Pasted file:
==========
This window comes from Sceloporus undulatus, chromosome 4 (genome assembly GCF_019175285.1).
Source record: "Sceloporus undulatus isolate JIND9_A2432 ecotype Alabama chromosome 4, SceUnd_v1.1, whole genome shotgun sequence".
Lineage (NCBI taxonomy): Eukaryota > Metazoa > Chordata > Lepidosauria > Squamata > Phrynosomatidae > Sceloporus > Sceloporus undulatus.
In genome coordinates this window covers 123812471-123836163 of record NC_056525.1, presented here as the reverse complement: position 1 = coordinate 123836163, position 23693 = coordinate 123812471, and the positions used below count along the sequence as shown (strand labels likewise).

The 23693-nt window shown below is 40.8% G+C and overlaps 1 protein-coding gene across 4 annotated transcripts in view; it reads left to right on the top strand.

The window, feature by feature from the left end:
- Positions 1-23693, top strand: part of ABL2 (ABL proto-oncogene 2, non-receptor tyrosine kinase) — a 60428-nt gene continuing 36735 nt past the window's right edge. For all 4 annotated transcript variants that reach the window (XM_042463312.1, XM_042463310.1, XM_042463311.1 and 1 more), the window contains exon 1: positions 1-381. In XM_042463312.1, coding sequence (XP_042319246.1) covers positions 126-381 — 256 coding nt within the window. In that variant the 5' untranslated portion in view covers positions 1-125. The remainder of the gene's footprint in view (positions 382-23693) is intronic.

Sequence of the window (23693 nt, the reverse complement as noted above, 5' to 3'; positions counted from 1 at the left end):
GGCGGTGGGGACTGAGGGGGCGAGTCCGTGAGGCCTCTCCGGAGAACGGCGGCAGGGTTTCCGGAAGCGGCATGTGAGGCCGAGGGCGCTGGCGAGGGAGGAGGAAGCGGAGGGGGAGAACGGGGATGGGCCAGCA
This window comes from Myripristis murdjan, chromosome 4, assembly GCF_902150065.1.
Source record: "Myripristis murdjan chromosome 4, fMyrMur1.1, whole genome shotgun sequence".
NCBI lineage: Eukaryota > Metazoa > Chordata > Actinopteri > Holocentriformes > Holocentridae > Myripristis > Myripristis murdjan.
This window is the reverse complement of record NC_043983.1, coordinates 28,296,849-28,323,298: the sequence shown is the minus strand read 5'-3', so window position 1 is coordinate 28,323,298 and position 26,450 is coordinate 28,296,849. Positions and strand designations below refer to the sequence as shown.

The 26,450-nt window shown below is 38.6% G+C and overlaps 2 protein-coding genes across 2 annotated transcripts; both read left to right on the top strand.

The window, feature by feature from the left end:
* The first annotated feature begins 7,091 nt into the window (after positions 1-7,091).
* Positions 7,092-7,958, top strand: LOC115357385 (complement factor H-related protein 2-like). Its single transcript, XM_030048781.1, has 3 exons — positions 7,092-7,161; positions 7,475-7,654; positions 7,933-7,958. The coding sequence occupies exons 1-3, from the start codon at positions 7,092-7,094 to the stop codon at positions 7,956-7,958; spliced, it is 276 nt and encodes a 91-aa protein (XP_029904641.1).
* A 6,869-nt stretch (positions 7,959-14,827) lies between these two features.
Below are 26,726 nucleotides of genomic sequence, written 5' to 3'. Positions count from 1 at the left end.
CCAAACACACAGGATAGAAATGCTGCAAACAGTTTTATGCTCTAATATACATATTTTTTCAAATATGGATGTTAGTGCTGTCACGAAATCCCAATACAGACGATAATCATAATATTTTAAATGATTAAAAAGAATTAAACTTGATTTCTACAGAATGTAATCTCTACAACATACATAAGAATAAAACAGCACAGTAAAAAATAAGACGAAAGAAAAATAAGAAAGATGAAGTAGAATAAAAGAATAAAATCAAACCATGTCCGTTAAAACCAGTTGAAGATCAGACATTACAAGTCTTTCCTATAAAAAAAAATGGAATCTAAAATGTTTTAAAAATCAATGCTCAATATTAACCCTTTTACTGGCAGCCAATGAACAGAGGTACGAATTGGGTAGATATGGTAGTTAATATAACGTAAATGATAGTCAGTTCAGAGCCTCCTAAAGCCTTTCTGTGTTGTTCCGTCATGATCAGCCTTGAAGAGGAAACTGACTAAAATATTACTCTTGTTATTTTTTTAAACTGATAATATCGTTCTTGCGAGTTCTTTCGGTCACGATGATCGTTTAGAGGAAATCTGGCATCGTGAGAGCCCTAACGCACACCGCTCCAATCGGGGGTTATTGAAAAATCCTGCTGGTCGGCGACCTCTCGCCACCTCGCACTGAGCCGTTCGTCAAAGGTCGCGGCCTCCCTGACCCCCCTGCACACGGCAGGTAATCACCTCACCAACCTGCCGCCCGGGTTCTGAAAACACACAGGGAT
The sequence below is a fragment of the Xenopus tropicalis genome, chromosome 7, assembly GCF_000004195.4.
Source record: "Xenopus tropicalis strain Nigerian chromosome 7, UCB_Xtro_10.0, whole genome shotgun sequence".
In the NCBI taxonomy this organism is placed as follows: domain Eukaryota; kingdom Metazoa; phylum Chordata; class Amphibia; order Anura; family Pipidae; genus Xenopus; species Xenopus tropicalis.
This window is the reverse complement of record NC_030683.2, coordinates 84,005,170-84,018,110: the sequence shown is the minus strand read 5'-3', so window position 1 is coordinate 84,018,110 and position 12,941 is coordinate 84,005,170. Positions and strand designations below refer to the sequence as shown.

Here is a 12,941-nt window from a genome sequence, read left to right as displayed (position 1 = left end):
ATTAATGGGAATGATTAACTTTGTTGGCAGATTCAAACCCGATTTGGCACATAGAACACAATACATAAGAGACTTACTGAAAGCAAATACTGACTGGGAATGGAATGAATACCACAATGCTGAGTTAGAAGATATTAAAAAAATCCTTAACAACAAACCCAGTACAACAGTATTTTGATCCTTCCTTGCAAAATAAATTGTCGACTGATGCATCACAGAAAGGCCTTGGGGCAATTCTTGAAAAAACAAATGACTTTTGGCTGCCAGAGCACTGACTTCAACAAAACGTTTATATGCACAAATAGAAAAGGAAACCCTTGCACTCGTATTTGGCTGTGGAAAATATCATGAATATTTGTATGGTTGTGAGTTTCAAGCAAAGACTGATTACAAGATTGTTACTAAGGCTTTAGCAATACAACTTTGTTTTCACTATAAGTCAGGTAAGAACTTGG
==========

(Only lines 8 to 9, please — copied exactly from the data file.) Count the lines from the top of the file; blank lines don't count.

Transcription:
Sequence of the window (23693 nt, the reverse complement as noted above, 5' to 3'; positions counted from 1 at the left end):
GGCGGTGGGGACTGAGGGGGCGAGTCCGTGAGGCCTCTCCGGAGAACGGCGGCAGGGTTTCCGGAAGCGGCATGTGAGGCCGAGGGCGCTGGCGAGGGAGGAGGAAGCGGAGGGGGAGAACGGGGATGGGCCAGCA